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Recipients of 2009 Texas Exes Teaching Awards Presented

Posted: Feb. 24, 2009

Assistant Professor Michael Aldridge &  Assistant Instructor Martin Esquivel Pat

Assistant Professor Michael Aldridge &
Assistant Instructor Martin Esquivel Pat

School of Nursing Assistant Professor Michael Aldridge and Assistant Instructor Martin Esquivel Pat are recipients of this year’s Texas Exes Teaching Award.

Since 1982, the Texas Exes have honored a faculty member and graduate instructor in each school and college who has had a positive influence on the educational experience of university students. After accepting nominations from the student body, a student committee from each school reviews each nomination and selects the school’s recipients of the Texas Exes Teaching Award.

Each professor will receive a $1,000 award and graduate instructors will receive $500 awards.

“These awards are a way for the Texas Exes to put a spotlight on excellence in the classroom and acknowledge the critical role that faculty play on this campus,” said Jim Boon, executive director of the Texas Exes. “Selection by the students make the award that much more meaningful to the recipients.”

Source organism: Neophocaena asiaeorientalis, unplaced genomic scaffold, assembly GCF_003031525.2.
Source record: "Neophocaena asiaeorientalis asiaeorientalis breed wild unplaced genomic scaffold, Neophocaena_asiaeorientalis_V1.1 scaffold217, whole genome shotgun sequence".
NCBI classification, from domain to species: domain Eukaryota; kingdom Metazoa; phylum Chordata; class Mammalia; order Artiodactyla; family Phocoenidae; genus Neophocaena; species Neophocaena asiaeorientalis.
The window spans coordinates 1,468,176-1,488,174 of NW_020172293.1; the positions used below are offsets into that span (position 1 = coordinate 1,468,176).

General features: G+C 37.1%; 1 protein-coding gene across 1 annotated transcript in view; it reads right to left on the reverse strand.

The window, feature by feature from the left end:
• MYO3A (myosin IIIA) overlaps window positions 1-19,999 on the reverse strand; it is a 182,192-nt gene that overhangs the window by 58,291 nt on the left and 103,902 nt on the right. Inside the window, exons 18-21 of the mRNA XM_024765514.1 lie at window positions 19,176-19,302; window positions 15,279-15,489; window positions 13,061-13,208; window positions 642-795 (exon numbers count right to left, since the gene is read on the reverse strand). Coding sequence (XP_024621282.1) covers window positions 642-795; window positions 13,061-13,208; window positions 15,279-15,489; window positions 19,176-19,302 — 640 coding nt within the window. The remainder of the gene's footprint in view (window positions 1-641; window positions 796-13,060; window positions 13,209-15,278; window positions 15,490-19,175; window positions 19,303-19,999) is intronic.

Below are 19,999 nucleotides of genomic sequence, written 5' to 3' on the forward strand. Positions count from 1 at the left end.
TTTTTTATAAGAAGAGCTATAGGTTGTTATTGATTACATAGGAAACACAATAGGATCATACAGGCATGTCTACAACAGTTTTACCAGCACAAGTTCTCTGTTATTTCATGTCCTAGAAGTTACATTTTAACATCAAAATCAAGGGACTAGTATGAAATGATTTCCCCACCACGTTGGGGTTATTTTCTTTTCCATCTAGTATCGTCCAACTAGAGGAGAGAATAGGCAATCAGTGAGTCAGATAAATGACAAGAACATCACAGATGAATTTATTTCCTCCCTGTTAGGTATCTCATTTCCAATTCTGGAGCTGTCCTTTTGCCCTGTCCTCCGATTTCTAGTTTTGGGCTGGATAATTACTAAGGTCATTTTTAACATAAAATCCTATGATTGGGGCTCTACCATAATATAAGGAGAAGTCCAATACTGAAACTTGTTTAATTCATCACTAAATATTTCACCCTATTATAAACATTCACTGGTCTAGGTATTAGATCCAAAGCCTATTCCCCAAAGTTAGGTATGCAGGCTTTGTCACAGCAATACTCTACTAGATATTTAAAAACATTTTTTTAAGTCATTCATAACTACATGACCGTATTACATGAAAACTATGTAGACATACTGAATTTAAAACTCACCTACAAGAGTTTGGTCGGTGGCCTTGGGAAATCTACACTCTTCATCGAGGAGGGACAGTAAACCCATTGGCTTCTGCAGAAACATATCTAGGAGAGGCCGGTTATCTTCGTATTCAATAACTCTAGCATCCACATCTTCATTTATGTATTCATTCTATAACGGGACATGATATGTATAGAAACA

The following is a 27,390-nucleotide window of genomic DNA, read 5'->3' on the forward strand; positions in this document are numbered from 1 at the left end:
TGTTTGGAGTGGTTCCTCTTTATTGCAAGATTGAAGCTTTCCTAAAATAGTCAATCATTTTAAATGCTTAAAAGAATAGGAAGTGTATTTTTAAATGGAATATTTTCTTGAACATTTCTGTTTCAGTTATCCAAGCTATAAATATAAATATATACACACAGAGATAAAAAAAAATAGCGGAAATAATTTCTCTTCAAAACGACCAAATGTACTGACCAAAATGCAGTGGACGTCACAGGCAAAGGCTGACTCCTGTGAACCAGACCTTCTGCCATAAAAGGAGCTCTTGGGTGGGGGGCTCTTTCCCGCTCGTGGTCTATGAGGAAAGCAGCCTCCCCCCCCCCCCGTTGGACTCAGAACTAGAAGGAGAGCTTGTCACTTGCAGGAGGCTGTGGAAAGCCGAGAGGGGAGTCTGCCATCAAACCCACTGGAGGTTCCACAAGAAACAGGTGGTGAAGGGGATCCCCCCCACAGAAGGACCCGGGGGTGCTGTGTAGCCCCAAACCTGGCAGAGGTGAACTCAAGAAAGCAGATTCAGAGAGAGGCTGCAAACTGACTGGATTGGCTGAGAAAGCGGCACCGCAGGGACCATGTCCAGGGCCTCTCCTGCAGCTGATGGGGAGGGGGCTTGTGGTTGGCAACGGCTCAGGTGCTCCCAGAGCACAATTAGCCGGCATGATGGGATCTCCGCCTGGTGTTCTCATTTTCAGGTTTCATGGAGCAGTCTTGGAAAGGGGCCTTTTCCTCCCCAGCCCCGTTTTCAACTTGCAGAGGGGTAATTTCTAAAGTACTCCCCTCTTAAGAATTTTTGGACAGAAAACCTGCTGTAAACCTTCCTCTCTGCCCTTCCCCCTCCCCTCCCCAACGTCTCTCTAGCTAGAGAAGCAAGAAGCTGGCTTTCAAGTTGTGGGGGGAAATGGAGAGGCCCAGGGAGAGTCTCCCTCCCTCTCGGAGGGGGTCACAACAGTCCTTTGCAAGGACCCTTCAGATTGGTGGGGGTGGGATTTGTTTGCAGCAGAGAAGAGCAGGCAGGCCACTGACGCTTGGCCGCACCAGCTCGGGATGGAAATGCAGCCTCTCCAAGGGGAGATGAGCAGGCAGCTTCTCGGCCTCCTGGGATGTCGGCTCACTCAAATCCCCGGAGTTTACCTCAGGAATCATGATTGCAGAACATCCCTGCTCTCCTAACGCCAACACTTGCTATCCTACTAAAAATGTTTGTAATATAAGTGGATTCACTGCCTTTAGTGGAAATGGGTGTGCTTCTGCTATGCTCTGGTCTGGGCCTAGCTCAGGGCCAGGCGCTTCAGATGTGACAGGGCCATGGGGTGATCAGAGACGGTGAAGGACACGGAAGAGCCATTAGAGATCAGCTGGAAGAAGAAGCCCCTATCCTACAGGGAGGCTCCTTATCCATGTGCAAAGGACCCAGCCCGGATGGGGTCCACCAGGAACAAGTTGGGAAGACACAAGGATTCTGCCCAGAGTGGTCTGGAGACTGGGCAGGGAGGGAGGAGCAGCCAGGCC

Aldridge jokes the number one fear of nursing students is that they will harm a patient. Their second biggest fear is of their nursing instructor. For this reason, he makes a conscious effort to be inspiring rather than intimidating and to spark excitement, not fear, in each of his students.

“Mr. Aldridge is deserving of the award because there is no doubt that he puts his whole heart into making sure every student receives the optimal learning experience,” said a student. “He gives us the boost of confidence every student needs to achieve their dreams.”

Spanish for Healthcare Professionals assistant instructor Martin Esquivel Pat says he is a teacher because it is the most fulfilling job in the world. Fulfilling, because he and his students are continuously switching roles between educator and learner, so the acquiring of new knowledge never stops.

“In the classroom he always showed patience and offered positive feedback. He encouraged all his students to take the time to think about what they’d learned in class that day, and how best to actually apply it,” said a student.